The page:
Plastic Pollution Threatens Survival of Seabirds, Study Highlights Physical Anomalies
Aquatic creatures are one of the most affected due to plastic pollution and now there’s more need to worry. A study by University of Tasmania Institute for Marine and Antarctic Studies (IMAS) has found that seabirds are getting plagued by a lot of health issues due to ingestion of plastic waste that’s being littered into the oceans.
Detailed studies by IMAS, contributed by Natural History Museum conducted on near-threatened flesh-footed shearwaters on Lord Howe Island off the eastern coast of Australia have found the birds to be having health conditions like high cholesterol.
This study published in the journal Environmental Science & Technology was mainly concentrated in the region between the boundary of the Southern Ocean and the Tasman Sea, sandwiched between Australia and New Zealand. Here, the ocean garbage overlaps with a varied species of seabirds, which makes it a serious issue in the coming decade.
The Natural History Museum addressed the problem of high cholesterol in these birds by expressing;
Rise of cholesterol levels was an unexpected finding and what this means for the birds and their health is still not fully understood.
The birds with such health problems exhibited typical physical anomalies like shorter wings, smaller bill length, lower body mass, deteriorated calcium levels and overall smaller body structure.
This study clearly shows the malnutrition state of these birds right after birth as the plastic fills their stomach and induces a state of fullness. The birds feed their chicks with pieces of plastic instead of fish.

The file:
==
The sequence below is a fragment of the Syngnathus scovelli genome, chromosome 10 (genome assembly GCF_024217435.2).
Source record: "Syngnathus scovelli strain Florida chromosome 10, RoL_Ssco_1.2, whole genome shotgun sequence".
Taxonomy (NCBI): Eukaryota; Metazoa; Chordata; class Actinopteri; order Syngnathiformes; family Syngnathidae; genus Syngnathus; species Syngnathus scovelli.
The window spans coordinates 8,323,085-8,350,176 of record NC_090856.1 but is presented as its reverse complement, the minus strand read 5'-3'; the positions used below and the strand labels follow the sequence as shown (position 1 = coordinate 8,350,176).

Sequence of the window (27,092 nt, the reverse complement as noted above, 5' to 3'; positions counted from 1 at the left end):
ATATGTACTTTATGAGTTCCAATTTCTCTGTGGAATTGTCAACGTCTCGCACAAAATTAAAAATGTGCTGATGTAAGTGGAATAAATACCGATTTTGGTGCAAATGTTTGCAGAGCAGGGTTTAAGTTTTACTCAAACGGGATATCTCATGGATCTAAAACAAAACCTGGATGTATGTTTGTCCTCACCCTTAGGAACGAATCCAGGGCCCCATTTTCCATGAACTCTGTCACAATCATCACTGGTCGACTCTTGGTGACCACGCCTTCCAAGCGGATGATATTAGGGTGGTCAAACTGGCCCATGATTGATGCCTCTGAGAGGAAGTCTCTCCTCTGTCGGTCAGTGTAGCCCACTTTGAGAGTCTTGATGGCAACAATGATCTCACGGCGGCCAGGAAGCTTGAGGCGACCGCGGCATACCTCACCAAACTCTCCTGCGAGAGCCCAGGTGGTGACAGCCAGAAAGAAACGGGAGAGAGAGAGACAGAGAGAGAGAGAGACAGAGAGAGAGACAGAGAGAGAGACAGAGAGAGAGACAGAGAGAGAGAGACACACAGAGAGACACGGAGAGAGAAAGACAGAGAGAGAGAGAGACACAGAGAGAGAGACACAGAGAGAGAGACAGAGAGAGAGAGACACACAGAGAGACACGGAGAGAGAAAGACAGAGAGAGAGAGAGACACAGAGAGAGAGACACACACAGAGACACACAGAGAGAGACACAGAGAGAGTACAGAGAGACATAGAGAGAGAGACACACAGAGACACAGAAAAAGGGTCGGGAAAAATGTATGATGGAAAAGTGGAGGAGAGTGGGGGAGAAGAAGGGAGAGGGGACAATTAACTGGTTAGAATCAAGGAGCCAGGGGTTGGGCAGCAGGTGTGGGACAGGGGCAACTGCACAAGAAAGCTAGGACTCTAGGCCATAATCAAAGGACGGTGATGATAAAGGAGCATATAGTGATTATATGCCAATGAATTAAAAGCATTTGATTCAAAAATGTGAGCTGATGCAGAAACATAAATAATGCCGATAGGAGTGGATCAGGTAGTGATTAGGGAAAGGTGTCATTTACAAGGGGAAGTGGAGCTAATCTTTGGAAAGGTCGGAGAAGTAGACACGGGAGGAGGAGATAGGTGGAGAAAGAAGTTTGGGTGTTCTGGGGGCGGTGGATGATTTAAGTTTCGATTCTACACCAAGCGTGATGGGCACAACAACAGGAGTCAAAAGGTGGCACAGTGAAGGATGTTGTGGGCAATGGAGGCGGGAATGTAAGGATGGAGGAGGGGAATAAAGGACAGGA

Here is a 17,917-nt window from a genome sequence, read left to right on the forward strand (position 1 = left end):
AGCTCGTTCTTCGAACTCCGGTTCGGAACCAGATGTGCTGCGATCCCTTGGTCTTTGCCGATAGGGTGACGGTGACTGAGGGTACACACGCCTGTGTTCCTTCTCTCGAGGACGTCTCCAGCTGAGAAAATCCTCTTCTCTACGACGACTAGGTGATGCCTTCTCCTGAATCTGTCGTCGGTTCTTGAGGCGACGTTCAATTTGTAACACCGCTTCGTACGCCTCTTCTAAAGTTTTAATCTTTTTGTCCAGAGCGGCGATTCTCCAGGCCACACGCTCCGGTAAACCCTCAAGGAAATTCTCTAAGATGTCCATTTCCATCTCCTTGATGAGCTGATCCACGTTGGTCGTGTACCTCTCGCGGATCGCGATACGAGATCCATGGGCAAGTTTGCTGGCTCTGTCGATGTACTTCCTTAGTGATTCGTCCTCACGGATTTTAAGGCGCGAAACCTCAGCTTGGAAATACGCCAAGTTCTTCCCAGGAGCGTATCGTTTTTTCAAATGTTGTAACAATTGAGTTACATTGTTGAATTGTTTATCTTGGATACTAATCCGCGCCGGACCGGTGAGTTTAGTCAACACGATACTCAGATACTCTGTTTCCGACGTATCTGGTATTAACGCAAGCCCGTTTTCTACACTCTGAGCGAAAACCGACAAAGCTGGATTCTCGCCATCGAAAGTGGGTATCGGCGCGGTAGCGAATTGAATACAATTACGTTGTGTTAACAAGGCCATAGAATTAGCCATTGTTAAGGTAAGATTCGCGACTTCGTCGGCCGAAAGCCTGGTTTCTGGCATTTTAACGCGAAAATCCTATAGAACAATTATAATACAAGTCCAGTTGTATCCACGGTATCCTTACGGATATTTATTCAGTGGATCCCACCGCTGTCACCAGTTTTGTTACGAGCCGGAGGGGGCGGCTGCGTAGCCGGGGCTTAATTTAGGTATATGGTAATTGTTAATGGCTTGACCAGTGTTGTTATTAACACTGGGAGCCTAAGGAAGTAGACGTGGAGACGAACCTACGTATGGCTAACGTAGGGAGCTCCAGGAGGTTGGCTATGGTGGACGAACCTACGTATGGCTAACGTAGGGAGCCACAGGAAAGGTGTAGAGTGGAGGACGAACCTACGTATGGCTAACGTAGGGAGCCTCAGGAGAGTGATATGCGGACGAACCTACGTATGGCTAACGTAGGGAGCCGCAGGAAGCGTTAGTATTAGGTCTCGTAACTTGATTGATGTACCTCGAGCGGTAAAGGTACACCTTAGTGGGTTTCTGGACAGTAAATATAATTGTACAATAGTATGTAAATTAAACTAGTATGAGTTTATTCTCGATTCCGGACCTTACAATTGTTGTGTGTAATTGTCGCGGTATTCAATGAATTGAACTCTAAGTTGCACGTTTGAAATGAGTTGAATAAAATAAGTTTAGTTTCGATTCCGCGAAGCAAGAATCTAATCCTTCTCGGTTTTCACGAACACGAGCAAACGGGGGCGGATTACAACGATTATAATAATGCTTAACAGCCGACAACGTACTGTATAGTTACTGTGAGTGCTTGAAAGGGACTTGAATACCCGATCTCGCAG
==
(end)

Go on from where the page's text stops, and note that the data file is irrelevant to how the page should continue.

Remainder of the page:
According to Jeniffer Lavers, the lead researcher at IMAS, the most significant impact is on the bird’s kidney function which results in high uric acid concentration and functioning of enzymes.
Jeniffer added by saying;
Our data did not show a significant relationship between the volume of plastic ingested and the health of individuals, suggesting that any plastic ingestion is sufficient to have an impact.
The research team found an average of 200 pieces of plastic in a single seabird including things such as bottle caps, balloon bits, cigarette lighter, plastic toys and toothbrushes. In fact, plastic waste makes up for about 8% of their body weight which is an alarming amount.
Sadly, the more plastic these birds come across, the more of it they tend to eat. This can be a clear indicator of the concentration of plastic waste in certain specific regions of the oceans. Reducing the plastic waste in these sections of the ocean can be of great help as these seabirds are near-threatened species.
According to a study published in the Proceedings of the National Academy of Sciences, almost 90% of all seabirds accidentally consume plastic bits. The number has risen from 5% in 1960 to 80% in 2010 and by the end of 2050, this number will reach 99% if something is not done.